A strong democracy needs moderate lawmakers like Sens. Steve Litzow and Mark Mullet to bridge the ideological divide.

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STANDING in the middle of the road is a dangerous practice — literally and figuratively. Political moderates weather criticism from vested interests on the left and right even as they often act as a bridge across the ideological divide.

Too often, voters retreat to party affiliation, especially in hyperpartisan elections like this one. In the last presidential election, just 6 percent of congressional districts nationwide voted for one party in the presidential race and another party in selecting a House member.

This year, voters in a few key Puget Sound districts should make the middle a little less of a lonely place.

The Times recommends:

Steve Litzow

Steve Litzow

41st Legislative District Senate seat

Strengths: Effective leader; has much-needed experience for education funding solutions

Litzow already is a key player. He chairs the Early Learning and K-12 Education Committee in the Senate, where his party currently holds the majority. He’s used this perch to advance early childhood programs and education reforms, increase education funding and fund charter schools. ..."

In the 41st Legislative District (Mercer Island, Bellevue and Newcastle), moderate Republican Sen. Steve Litzow voted with Democratic leadership 92 percent of the time in the 2016 session. Yet an attack ad, funded mostly by labor-funded PACs, only tells voters he voted with Republican leadership in 95 percent of votes, seeking to cast him as a party-first ideologue.

The facts say otherwise. On social issues, Litzow supports abortion rights and is generally liberal, which reflects the center-left politics of the 41st District. When his own party tried to roll back protections for transgender students, Litzow cast a deciding vote to kill the legislation.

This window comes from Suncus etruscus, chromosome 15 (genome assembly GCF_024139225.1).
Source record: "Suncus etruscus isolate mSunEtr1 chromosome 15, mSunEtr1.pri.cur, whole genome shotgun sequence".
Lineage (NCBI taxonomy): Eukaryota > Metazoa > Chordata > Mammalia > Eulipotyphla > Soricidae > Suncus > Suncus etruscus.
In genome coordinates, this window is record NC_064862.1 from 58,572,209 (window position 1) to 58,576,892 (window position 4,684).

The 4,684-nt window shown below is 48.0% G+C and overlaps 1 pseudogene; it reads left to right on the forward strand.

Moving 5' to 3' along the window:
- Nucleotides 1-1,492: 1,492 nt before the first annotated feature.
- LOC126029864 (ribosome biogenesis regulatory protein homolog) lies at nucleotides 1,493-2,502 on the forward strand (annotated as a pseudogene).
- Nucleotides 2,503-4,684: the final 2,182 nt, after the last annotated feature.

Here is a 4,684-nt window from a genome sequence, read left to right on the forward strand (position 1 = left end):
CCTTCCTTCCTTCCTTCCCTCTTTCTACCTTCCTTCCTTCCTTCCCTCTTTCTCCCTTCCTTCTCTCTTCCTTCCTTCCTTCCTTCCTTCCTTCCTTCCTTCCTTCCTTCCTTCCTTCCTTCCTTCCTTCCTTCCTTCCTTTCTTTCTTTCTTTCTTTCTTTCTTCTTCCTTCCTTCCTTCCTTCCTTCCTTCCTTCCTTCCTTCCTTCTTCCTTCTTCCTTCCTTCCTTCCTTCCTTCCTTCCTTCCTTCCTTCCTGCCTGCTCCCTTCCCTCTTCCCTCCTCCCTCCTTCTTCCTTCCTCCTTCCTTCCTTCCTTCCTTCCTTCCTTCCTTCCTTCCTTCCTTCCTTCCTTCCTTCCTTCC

As chair of the Senate Education Committee, Litzow has been a champion for expanding early childhood education and has helped push through more funding and smart, outcome-focused reforms of the K-12 system, including of charter schools.

The Times recommends:

Mark Mullet

Mark Mullet

5th Legislative District, Senate

Strengths: Mullet is the kind of nondogmatic Democrat Washington needs to help hammer out a compromise on funding basic education.

An independent thinker, he has shown he can work across the aisle to find solutions to complicated problems. Mullet should be re-elected."

Similarly, Sen. Mark Mullet, a moderate Democrat from Issaquah, is having his voting record misconstrued. Mullet’s 5th Legislative District (Issaquah and Snoqualmie) is a swing district, prone to electing Democrats and Republicans.

Mullet reflected his constituents’ moderate tendencies in voting with Republican leadership 93 percent of the time and Democratic leadership 96 percent of the time for final-passage votes on bills in 2016. He is rated by NARAL Pro-Choice Washington as supporting abortion rights and has strong lifetime ratings from business and agriculture groups.

That’s not the typical mix for a Democrat; neither is Litzow’s left-leaning record on social issues and right-leaning record on fiscal matters. Those records show them to be thoughtful, independent-minded lawmakers with the political courage to buck their own leadership.

In an era of identity politics — when lawmakers reflexively retreat to their party’s core constituencies — moderates are an increasingly rare and valuable commodity. Voters should keep the few that we have.